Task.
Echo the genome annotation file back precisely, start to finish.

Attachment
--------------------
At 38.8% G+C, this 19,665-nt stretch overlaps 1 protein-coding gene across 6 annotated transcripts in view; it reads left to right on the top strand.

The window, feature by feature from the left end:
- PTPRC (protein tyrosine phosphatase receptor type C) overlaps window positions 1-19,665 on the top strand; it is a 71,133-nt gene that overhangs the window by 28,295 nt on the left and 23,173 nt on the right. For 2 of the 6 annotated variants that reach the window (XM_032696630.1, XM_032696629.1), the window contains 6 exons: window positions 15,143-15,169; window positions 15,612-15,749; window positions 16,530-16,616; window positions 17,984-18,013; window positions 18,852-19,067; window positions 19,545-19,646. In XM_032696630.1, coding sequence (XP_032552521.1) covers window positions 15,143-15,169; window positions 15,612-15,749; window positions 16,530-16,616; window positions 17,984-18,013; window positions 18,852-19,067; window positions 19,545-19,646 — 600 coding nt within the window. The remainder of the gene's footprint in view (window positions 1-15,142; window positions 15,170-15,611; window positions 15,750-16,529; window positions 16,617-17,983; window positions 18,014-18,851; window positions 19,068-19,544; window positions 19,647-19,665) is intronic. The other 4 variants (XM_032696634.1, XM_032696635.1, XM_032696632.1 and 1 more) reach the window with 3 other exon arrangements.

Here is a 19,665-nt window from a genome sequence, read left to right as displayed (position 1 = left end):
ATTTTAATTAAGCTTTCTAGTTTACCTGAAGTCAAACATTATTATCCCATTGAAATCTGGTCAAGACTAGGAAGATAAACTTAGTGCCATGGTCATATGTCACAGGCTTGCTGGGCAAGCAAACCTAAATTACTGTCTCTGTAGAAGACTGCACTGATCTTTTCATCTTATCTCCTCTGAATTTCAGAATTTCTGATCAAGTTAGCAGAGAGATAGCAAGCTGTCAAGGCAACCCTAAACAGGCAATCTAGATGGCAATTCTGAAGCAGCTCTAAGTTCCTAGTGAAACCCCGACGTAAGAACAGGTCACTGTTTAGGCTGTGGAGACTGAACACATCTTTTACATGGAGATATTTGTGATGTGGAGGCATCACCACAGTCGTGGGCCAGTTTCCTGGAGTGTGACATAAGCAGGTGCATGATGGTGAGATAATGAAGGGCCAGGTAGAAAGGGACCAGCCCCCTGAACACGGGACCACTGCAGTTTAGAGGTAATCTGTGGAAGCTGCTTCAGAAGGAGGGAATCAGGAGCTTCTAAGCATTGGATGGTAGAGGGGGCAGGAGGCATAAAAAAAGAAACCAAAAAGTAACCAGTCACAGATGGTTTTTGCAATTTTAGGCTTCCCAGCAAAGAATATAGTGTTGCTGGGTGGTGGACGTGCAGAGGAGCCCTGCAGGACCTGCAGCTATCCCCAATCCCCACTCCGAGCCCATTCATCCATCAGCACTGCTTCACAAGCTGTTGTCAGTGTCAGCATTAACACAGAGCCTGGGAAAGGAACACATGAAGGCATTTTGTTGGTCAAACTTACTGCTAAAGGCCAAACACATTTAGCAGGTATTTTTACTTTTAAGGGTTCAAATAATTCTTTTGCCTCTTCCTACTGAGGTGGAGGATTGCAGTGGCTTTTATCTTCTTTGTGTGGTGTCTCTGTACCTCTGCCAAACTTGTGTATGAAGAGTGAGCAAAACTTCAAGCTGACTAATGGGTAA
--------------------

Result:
At 38.8% G+C, this 19,665-nt stretch overlaps 1 protein-coding gene across 6 annotated transcripts in view; it reads left to right on the top strand.

The window, feature by feature from the left end:
- PTPRC (protein tyrosine phosphatase receptor type C) overlaps window positions 1-19,665 on the top strand; it is a 71,133-nt gene that overhangs the window by 28,295 nt on the left and 23,173 nt on the right. For 2 of the 6 annotated variants that reach the window (XM_032696630.1, XM_032696629.1), the window contains 6 exons: window positions 15,143-15,169; window positions 15,612-15,749; window positions 16,530-16,616; window positions 17,984-18,013; window positions 18,852-19,067; window positions 19,545-19,646. In XM_032696630.1, coding sequence (XP_032552521.1) covers window positions 15,143-15,169; window positions 15,612-15,749; window positions 16,530-16,616; window positions 17,984-18,013; window positions 18,852-19,067; window positions 19,545-19,646 — 600 coding nt within the window. The remainder of the gene's footprint in view (window positions 1-15,142; window positions 15,170-15,611; window positions 15,750-16,529; window positions 16,617-17,983; window positions 18,014-18,851; window positions 19,068-19,544; window positions 19,647-19,665) is intronic. The other 4 variants (XM_032696634.1, XM_032696635.1, XM_032696632.1 and 1 more) reach the window with 3 other exon arrangements.

Here is a 19,665-nt window from a genome sequence, read left to right as displayed (position 1 = left end):
ATTTTAATTAAGCTTTCTAGTTTACCTGAAGTCAAACATTATTATCCCATTGAAATCTGGTCAAGACTAGGAAGATAAACTTAGTGCCATGGTCATATGTCACAGGCTTGCTGGGCAAGCAAACCTAAATTACTGTCTCTGTAGAAGACTGCACTGATCTTTTCATCTTATCTCCTCTGAATTTCAGAATTTCTGATCAAGTTAGCAGAGAGATAGCAAGCTGTCAAGGCAACCCTAAACAGGCAATCTAGATGGCAATTCTGAAGCAGCTCTAAGTTCCTAGTGAAACCCCGACGTAAGAACAGGTCACTGTTTAGGCTGTGGAGACTGAACACATCTTTTACATGGAGATATTTGTGATGTGGAGGCATCACCACAGTCGTGGGCCAGTTTCCTGGAGTGTGACATAAGCAGGTGCATGATGGTGAGATAATGAAGGGCCAGGTAGAAAGGGACCAGCCCCCTGAACACGGGACCACTGCAGTTTAGAGGTAATCTGTGGAAGCTGCTTCAGAAGGAGGGAATCAGGAGCTTCTAAGCATTGGATGGTAGAGGGGGCAGGAGGCATAAAAAAAGAAACCAAAAAGTAACCAGTCACAGATGGTTTTTGCAATTTTAGGCTTCCCAGCAAAGAATATAGTGTTGCTGGGTGGTGGACGTGCAGAGGAGCCCTGCAGGACCTGCAGCTATCCCCAATCCCCACTCCGAGCCCATTCATCCATCAGCACTGCTTCACAAGCTGTTGTCAGTGTCAGCATTAACACAGAGCCTGGGAAAGGAACACATGAAGGCATTTTGTTGGTCAAACTTACTGCTAAAGGCCAAACACATTTAGCAGGTATTTTTACTTTTAAGGGTTCAAATAATTCTTTTGCCTCTTCCTACTGAGGTGGAGGATTGCAGTGGCTTTTATCTTCTTTGTGTGGTGTCTCTGTACCTCTGCCAAACTTGTGTATGAAGAGTGAGCAAAACTTCAAGCTGACTAATGGGTAA